Well, breaking news for me at least. Weird things happen when you’re busy searching for references. You may be stuck by some really peculiar development of scientific research, one you would barely have thought of. Like this one. Plant autophagy. Typically a nominee for the “word of the week” category.
This one is so picturesque that I experienced an immediate and vivid synaesthestic emotion. Plant autophagy really sounds weird (as it was looking, weird!). So far, the reality behind this is less appealing than these prime fantasies, though no less interesting:
Autophagy is a conserved mechanism for the degradation of cellular contents in order to recycle nutrients or break down damaged or toxic material. This occurs by the uptake of cytoplasmic constituents into the vacuole, where they are degraded by vacuolar hydrolases.
Yep. That’s just a natural process of the cell, allowing to cycle precious nutrients. You may immediately think of what happens when fall falls and forests turn redish. But curiously, it was also mainly thought to happen as a result of starvation. But it turns out that recent findings link the process to many other roles:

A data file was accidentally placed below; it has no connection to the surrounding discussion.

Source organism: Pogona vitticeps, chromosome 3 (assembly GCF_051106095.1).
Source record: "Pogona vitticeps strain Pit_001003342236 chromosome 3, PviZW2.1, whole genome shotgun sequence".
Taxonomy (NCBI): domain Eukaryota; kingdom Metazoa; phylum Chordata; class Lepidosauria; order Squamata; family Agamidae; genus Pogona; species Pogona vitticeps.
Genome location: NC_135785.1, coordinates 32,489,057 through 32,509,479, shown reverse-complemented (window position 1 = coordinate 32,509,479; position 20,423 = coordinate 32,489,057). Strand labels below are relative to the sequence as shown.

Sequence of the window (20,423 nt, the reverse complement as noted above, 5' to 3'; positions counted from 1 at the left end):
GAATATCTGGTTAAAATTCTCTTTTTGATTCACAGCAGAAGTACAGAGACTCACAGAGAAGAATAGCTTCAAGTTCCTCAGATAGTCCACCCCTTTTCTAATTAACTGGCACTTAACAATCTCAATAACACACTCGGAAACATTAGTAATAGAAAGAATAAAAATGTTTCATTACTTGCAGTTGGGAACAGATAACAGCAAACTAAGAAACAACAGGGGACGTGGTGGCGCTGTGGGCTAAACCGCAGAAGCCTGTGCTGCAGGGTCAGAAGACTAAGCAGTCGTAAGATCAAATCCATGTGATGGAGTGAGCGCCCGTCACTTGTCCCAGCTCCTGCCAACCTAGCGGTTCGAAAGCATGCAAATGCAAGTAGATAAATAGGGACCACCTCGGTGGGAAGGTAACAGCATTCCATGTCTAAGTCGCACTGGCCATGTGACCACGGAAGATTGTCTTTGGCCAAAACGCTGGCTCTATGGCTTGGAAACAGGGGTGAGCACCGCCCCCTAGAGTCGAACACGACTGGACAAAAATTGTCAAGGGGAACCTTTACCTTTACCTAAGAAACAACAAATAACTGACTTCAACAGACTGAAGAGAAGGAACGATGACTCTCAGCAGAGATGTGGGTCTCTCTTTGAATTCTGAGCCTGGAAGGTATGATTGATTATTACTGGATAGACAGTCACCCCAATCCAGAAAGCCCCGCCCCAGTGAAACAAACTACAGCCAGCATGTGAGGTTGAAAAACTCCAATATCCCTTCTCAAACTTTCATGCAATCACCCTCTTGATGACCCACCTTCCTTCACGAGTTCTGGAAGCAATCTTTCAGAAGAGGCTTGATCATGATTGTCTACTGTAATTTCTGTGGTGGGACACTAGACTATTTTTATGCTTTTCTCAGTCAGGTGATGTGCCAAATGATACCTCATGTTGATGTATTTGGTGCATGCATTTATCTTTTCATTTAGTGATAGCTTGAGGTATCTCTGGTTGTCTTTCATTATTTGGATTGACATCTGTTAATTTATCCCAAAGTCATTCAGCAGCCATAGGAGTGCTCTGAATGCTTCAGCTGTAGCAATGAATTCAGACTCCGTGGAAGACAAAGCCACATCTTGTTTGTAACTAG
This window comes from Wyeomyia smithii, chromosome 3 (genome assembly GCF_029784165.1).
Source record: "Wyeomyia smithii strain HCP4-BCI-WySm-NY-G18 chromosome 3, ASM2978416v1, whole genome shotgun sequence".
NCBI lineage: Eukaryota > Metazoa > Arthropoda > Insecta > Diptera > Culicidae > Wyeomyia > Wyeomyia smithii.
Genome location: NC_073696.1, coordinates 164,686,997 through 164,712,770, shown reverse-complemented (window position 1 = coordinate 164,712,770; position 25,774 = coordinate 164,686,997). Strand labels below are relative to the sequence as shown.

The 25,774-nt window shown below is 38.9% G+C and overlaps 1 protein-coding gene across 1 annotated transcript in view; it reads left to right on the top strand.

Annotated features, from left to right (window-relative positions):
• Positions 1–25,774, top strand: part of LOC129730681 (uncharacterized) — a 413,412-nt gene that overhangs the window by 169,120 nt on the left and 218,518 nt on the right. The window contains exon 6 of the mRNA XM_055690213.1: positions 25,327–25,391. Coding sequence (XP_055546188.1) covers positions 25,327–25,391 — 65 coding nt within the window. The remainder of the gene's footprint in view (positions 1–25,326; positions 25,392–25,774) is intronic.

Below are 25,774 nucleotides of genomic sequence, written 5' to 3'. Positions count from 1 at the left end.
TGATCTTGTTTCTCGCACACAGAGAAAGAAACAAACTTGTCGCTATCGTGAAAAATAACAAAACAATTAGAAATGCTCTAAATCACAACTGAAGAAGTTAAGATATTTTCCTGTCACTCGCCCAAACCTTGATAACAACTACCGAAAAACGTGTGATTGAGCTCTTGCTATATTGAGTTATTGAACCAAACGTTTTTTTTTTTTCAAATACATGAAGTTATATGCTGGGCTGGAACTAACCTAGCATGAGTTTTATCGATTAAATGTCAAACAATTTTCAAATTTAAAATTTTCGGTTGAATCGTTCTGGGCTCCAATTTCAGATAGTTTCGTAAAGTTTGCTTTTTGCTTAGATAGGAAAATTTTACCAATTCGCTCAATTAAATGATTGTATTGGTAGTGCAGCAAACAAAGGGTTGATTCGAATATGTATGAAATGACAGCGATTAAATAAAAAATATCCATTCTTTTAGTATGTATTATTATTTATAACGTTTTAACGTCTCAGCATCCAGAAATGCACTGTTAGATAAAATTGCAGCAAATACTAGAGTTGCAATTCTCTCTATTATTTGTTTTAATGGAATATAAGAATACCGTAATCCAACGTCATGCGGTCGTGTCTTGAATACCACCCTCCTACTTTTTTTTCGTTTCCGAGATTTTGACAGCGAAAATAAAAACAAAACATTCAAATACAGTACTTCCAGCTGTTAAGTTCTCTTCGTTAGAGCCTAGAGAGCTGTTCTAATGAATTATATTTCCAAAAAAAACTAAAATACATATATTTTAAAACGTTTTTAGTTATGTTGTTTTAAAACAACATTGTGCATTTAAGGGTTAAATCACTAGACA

In plants, autophagy has been known for some time to be important for nutrient remobilization during sugar and nitrogen starvation and leaf senescence, but recent (…) roles include the degradation of oxidized proteins during oxidative stress, disposal of protein aggregates, and possibly even removal of damaged proteins and organelles during normal growth conditions as a housekeeping function.
Ah, that’s quite a lot. Plants are apparently autophagous all day long. We are tempted to even see it as a pastime. (weird sounds are coming back). But we’re not done yet, since
A surprising regulatory function for autophagy in programmed cell death during the hypersensitive response to pathogen infection has also been identified.
Yep again. That’s not phagocytosis like in our spiny immune system yet, as this defensive autophagy results into programmed cell death, but that’s exciting to learn.
Bassham, D. C. (2007). Plant autophagy—more than a starvation response. Current Opinion in Plant Biology, 10: 587–593.